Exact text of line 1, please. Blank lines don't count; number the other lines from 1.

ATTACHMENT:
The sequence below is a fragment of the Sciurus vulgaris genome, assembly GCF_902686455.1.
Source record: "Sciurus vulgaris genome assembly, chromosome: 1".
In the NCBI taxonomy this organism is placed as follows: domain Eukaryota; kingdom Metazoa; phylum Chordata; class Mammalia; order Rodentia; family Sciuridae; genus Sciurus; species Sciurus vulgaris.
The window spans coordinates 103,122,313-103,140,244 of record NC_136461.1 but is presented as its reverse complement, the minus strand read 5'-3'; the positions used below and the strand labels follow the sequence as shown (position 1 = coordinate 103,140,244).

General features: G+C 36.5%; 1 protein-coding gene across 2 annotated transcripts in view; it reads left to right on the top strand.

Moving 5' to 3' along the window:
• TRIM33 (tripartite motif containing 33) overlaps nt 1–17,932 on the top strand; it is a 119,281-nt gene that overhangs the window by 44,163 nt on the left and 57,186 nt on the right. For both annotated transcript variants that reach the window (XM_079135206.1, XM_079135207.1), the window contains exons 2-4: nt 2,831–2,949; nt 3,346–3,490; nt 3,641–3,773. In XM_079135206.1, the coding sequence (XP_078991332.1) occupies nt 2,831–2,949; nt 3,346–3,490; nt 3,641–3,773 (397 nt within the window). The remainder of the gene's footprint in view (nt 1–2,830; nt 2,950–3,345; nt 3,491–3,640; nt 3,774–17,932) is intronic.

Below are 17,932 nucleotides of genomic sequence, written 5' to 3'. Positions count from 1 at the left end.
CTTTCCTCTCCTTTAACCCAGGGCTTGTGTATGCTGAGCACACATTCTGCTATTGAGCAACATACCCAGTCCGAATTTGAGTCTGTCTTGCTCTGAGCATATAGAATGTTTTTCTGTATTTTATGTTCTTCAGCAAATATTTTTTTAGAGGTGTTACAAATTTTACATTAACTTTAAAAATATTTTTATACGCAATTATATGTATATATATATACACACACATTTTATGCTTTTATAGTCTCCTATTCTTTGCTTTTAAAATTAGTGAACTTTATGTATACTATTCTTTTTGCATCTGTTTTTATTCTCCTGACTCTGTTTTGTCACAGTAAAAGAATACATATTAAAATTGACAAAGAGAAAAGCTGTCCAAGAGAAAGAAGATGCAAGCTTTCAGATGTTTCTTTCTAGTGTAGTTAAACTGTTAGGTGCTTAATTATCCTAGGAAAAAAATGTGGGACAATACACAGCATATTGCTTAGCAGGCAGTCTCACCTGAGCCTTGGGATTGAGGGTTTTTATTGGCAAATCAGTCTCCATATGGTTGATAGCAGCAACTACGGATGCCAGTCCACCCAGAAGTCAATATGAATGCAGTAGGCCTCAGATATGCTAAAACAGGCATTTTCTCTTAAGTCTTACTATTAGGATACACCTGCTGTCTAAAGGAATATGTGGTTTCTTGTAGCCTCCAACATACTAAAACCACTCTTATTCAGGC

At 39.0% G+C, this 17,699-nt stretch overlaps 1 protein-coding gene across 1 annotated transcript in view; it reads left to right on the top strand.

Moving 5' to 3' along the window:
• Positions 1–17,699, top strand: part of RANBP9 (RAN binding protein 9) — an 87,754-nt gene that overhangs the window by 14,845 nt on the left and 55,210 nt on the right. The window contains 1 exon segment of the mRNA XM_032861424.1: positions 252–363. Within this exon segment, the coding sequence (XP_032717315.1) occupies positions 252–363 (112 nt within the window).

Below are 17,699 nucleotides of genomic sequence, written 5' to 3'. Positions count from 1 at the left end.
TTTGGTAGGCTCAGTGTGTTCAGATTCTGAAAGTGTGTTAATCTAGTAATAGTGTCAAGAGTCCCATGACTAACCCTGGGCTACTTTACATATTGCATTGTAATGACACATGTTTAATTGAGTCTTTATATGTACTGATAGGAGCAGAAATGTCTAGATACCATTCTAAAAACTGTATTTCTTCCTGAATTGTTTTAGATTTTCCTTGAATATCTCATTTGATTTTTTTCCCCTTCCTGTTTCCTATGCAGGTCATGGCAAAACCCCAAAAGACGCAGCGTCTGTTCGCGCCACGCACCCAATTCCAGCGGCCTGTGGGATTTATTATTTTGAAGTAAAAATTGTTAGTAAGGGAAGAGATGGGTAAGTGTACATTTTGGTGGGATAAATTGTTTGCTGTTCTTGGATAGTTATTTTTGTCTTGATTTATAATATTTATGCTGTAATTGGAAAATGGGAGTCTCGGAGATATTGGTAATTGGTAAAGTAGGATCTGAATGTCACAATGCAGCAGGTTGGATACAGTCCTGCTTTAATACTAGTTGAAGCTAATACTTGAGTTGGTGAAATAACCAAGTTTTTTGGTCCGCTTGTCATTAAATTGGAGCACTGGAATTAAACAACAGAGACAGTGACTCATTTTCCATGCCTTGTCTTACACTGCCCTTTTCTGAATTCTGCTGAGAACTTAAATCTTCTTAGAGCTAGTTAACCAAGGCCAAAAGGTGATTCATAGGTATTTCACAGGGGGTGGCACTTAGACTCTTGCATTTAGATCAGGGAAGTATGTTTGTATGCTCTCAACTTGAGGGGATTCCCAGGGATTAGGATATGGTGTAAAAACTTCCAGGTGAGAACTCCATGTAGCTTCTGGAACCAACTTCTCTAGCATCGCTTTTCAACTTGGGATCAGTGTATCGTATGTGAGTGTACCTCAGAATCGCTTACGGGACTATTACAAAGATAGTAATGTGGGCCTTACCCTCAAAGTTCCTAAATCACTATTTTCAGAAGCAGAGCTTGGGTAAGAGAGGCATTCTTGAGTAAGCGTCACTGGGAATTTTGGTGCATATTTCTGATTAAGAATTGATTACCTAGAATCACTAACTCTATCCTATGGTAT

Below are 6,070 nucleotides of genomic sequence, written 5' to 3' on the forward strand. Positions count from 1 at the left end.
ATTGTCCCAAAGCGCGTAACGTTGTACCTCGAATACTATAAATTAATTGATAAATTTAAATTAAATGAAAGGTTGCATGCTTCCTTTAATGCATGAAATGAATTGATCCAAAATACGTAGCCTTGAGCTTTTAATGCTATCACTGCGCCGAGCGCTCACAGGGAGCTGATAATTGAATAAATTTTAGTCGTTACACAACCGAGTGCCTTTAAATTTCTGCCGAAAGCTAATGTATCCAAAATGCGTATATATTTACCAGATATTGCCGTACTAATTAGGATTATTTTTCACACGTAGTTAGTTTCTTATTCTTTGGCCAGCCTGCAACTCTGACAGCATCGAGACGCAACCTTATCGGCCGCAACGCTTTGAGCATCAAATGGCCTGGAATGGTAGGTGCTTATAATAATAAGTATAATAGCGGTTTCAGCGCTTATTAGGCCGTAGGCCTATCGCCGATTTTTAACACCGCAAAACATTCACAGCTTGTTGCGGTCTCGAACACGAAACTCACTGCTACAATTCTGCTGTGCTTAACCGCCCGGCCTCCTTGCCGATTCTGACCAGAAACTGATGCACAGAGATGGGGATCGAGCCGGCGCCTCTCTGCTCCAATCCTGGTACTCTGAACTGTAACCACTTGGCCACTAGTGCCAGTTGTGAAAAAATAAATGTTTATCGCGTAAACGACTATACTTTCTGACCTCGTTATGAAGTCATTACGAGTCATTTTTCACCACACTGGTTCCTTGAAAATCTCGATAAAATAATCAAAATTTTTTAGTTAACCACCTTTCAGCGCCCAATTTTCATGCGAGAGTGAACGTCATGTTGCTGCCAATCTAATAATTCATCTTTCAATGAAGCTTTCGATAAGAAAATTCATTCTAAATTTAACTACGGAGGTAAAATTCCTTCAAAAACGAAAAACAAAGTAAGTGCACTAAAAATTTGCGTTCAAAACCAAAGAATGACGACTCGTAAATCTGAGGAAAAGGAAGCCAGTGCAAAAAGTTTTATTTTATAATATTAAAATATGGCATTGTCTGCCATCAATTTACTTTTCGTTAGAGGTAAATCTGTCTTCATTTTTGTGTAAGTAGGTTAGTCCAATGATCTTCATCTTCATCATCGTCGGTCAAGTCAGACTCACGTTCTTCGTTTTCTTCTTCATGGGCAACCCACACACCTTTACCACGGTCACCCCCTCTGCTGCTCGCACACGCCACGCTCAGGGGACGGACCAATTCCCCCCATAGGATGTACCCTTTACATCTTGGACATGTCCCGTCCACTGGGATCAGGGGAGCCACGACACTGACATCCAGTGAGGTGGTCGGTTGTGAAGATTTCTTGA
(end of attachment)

The sequence below is a fragment of the Sciurus vulgaris genome, assembly GCF_902686455.1.